New Delhi: As the trade war with the United States disastrously impacts the Chinese economy, China will increasingly retaliate with anger and frustration against US allies and friends in the region in coming weeks and months. One of the prime targets may be India which is covered by the Asia Reassurance Initiative Act which was signed into law by president Donald Trump on the last day of last year.

Worst fears of Donald Trump’s trade war leading to Chinese economic contraction have come true. Chinese factory activity as measured by the Caixin/ Markit Manufacturing Purchasing Managers’ Index has shown an unpredicted decline from 50.2 in November 2018 to 49.7 in December. The contraction is the first to be observed in nineteen months. A level above 50 shows expansion and anything less is automatically defined as contraction which hurts business and economic sentiments.

Rather frankly given the stakes involved, a senior analyst at a Caixin subsidiary said of the latest PMI data: “That showed external demand remained subdued due to the trade frictions between China and the US, while domestic demand weakened more notably... It is looking increasingly likely that the Chinese economy may come under greater downward pressure.”

Before Trump took on China, the United States looked powerless to confront Chinese mercantilism. After the White House took the lead, the rest of the Establishment, bar holdouts in sections of Wall Street and big business, has fallen in line. The US justice department request to Canada to detain the Huawei CFO and heiress has been a calculatedly provocative action for which China has no defence other than to penalize two Canadian citizens present in China on unconnected business. The rest of the West has been quick to recognize the huge cybersecurity dangers posed by Chinese technology giants and these have fed into fears about Chinese expansionism and China’s aggressive claims on and militarization of the South China Sea and the East China Sea.

In its acute and mounting troubles, China faces a crippling vision deficit. China’s miraculous economic growth since the 1980s, which deserves to be heralded like Germany’s post-World War II Wirtschaftswunder, owes to the remarkable Deng Xiaoping who travelled the length and breadth of China to understand and harness the genius of the Chinese people. But he also spoke of moderation, growth by stealth, and to never appear threatening. When the Soviet Union collapsed to reveal the weakness of Marxism-Leninism as national glue, its most direct impact on China was felt in the form of the Tiananmen Square unrest. Bloodily quelled, there was nevertheless a social contractual subtext to it. China would encourage the pursuit of wealth and materialism but political control would solely vest in the Chinese communist party. Since the United States was committed to empower and enrich China, the Dengist programme flowered in a fertile environment: Until Donald Trump arrived to spoil Peking’s party.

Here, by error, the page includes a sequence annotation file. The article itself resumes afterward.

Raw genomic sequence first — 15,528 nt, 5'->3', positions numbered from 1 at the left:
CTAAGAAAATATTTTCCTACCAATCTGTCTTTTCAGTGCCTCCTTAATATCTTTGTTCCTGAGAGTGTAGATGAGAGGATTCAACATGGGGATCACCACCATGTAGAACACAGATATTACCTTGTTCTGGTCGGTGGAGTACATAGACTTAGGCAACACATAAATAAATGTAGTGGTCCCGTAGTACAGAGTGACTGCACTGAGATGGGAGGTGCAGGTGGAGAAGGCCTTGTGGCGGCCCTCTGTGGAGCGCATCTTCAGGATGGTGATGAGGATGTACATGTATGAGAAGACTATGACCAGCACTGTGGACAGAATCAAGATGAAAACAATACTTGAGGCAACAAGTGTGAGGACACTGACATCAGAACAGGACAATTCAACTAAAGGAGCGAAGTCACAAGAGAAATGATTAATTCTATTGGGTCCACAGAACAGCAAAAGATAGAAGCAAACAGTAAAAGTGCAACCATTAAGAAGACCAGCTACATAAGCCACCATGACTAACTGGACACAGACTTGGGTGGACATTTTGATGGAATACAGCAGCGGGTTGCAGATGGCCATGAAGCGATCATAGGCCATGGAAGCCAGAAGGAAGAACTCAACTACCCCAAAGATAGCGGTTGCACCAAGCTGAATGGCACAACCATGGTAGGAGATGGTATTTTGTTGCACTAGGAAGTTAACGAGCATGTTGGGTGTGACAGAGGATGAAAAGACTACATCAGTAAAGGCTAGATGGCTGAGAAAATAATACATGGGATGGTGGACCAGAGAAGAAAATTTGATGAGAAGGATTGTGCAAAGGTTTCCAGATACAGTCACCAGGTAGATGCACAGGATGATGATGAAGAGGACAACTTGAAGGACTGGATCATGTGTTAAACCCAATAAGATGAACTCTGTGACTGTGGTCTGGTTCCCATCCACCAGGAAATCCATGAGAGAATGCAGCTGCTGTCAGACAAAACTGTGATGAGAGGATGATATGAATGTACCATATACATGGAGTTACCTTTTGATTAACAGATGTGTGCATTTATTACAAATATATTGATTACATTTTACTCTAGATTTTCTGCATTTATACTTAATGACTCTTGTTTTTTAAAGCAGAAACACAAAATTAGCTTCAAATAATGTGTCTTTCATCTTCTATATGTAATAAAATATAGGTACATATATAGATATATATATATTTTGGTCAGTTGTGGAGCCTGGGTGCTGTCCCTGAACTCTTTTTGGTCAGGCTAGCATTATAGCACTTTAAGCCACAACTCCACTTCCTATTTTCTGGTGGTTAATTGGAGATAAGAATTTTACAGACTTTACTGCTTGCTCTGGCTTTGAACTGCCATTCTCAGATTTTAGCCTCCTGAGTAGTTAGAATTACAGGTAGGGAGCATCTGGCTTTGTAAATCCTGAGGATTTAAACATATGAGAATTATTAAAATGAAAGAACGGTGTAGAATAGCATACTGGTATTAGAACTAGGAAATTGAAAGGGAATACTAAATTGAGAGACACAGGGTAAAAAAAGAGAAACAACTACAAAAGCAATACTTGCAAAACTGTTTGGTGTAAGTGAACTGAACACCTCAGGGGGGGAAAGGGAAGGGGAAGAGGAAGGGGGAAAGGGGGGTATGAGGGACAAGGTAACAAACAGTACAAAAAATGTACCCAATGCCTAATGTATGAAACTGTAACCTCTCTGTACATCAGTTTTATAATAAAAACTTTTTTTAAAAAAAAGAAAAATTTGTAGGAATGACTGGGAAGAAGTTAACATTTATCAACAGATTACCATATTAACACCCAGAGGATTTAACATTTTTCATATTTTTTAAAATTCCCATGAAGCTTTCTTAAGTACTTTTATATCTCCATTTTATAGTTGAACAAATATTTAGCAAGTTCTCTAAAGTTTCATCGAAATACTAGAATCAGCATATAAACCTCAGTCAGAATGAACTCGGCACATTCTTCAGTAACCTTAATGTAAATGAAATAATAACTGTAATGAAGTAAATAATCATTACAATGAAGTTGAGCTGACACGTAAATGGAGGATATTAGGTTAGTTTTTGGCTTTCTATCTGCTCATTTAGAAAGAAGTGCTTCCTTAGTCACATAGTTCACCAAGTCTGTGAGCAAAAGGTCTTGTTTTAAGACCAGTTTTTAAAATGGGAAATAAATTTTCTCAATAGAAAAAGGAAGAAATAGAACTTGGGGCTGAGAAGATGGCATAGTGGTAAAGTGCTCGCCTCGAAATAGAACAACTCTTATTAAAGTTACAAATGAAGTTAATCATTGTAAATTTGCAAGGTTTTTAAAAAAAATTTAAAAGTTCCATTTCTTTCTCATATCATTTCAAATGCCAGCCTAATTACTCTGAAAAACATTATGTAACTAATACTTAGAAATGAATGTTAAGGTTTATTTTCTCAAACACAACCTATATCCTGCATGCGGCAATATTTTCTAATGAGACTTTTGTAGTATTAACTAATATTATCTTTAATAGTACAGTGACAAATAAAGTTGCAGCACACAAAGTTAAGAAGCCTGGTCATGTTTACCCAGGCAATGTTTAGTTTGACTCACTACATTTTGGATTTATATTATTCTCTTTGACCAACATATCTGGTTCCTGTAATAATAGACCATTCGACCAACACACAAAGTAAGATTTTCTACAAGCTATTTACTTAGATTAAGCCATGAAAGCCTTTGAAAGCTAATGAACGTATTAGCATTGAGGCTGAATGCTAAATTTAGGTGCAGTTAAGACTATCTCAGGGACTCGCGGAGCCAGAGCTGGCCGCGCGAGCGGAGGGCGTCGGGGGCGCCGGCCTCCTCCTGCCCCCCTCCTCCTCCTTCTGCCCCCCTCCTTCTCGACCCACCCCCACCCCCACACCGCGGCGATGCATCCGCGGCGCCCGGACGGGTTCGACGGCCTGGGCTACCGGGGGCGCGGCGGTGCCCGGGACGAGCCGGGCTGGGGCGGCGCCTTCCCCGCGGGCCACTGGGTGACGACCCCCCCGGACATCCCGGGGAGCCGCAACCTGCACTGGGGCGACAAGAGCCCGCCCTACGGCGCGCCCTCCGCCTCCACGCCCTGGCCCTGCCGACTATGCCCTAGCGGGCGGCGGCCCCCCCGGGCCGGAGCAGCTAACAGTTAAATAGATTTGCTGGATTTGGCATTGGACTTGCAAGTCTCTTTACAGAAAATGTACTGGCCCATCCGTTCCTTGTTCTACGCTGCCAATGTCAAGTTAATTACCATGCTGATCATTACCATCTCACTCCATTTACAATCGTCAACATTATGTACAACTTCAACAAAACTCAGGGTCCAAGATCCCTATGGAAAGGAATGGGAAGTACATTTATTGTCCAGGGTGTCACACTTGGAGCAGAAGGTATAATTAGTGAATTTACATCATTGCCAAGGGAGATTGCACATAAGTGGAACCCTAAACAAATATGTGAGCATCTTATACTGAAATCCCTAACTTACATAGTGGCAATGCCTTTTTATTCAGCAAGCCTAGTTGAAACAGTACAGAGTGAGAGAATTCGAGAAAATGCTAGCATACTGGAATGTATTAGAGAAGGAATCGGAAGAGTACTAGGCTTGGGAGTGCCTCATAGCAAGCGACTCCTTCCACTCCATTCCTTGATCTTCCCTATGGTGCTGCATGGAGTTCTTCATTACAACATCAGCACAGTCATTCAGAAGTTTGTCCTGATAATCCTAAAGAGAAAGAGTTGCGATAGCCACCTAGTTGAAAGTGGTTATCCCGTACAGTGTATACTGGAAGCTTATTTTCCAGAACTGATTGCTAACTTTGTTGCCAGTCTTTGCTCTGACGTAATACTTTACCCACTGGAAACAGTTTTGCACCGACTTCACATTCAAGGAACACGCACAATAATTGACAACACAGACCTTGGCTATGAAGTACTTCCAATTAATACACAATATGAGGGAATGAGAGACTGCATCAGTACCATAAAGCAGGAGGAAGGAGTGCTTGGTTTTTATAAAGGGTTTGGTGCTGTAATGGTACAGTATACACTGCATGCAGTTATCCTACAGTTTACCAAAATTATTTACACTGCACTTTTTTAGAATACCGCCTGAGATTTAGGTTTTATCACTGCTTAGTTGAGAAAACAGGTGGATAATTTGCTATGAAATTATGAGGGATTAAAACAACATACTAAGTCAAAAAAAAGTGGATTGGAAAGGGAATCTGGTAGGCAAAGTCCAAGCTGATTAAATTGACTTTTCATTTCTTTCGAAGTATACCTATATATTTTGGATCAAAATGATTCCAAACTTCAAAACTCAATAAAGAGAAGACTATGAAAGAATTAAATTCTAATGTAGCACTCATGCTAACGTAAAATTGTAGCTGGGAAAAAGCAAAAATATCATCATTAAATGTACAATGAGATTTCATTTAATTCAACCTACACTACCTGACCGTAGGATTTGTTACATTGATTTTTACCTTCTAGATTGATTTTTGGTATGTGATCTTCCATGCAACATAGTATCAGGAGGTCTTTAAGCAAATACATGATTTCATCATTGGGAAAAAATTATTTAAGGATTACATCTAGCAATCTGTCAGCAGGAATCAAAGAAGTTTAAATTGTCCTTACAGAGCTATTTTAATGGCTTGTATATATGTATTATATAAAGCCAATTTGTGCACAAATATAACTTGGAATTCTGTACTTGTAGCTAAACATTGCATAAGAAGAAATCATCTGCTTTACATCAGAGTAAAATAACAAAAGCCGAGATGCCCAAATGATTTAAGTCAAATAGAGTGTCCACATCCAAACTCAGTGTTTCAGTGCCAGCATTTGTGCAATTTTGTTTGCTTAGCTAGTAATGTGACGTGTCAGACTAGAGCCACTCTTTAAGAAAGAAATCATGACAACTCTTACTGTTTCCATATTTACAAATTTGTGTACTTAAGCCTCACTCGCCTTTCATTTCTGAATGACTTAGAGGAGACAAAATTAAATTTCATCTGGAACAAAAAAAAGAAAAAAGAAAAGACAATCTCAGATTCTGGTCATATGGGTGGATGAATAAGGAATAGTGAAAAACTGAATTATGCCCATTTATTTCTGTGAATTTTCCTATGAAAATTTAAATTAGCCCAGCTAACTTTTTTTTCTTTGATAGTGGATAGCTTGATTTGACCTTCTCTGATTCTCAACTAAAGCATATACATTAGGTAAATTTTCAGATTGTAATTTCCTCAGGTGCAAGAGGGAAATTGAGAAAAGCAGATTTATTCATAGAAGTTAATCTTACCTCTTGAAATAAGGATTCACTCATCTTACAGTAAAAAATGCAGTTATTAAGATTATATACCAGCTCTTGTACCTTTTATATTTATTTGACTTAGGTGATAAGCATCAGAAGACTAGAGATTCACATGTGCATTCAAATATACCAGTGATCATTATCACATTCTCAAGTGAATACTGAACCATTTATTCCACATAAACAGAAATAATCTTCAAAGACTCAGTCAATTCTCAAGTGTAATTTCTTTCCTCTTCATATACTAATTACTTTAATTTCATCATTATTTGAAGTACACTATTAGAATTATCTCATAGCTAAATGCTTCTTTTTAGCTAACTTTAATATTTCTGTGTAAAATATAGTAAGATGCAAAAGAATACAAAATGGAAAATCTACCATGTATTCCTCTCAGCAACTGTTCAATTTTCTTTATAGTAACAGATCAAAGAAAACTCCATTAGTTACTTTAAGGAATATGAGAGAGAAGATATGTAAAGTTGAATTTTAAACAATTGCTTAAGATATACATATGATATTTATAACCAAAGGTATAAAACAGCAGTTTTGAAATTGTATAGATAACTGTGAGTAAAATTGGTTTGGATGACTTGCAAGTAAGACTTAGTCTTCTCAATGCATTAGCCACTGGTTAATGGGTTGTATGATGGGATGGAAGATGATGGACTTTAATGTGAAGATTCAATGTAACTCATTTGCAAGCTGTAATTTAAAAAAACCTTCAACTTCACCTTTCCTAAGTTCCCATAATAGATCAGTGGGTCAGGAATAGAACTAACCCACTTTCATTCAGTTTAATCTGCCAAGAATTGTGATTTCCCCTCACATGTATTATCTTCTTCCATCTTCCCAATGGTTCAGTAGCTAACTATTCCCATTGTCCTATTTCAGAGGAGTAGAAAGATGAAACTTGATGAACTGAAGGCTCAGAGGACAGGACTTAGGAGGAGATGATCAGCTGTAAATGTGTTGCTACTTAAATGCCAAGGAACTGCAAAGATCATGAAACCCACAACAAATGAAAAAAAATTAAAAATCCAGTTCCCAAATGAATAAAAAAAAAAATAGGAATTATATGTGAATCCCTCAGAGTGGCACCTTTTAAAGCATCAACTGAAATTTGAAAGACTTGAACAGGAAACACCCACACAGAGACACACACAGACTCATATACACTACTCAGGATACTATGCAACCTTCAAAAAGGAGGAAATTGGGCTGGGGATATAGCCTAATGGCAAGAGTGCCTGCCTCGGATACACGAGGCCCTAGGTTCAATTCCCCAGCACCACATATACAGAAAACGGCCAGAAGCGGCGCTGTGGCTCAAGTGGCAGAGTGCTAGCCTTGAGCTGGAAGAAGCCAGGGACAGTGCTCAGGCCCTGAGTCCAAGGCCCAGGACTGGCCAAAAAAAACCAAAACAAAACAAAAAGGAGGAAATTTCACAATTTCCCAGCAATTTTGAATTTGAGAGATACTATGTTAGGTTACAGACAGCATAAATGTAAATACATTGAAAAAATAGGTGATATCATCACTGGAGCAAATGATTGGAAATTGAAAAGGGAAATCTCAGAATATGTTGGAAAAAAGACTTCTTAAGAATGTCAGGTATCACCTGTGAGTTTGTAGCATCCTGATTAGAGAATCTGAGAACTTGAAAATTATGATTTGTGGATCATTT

If Deng had been around hypothetically speaking, Chinese claims to the South China Sea and the East China Sea would have been more muted. Threats made to Taiwan should have been subtler with a ring of inevitability of absorption which is no longer the case. And had Deng alighted on the Belt and Road Initiative in a misguided moment, he would have set about correcting the impression that China was spearheading neo-imperialism leading poor countries to debt and slavery. Deng Xiaoping certainly would have seen the death of China’s export economy looming a long way before it actually did. Having seen the cruel, mindless, ideological inflexibility of Mao Zedong that took China to near-destruction again and again, Deng had become reflexively pragmatic without compromising on China’s strong central rule. Deng’s China, to put it simply, would not have waited for Donald Trump to start a trade war. It would have moved on a conciliatory path prior.

Although the last of Deng Xiaoping’s chosen leaders, Xi Jinping has none of his benefactor’s flexibility and masterly pragmatism. Deng was the ace puppeteer. Xi, in an action that Deng would find repulsive, has made himself strongman for life. The fate of China and his own personal power are entwined. If China fails against Donald Trump and the permanent US establishment, it is the end of the road for Xi. While his instinct may be to compromise, he cannot know how far to go without having the vultures of the communist party hierarchy flying at his throat. Since he did not design China’s export economy, he can have no idea about alternatives and how to go about implementing them. He is not Deng.

The standard for China in a crisis is to lash out at perceived adversaries and turn up the jingoism. Before proceeding to challenge the United States, China will take on subordinate adversaries like India. Having taken possession of Gwadar, China is actively building Pakistan as a counter to India in the Indian Ocean. Pakistan, never a naval power, is conversing on a sudden about the balance of power in the Indian Ocean. Conventional weapons systems are being transferred to Pakistan at a breathtaking pace, including warships and warplanes. The 2019 general election has distracted the Indian political establishment from China’s growing reach in the Indian Ocean. As China sinks economically, it would perversely seek to ensure that India’s post-1991 growth story remains stillborn.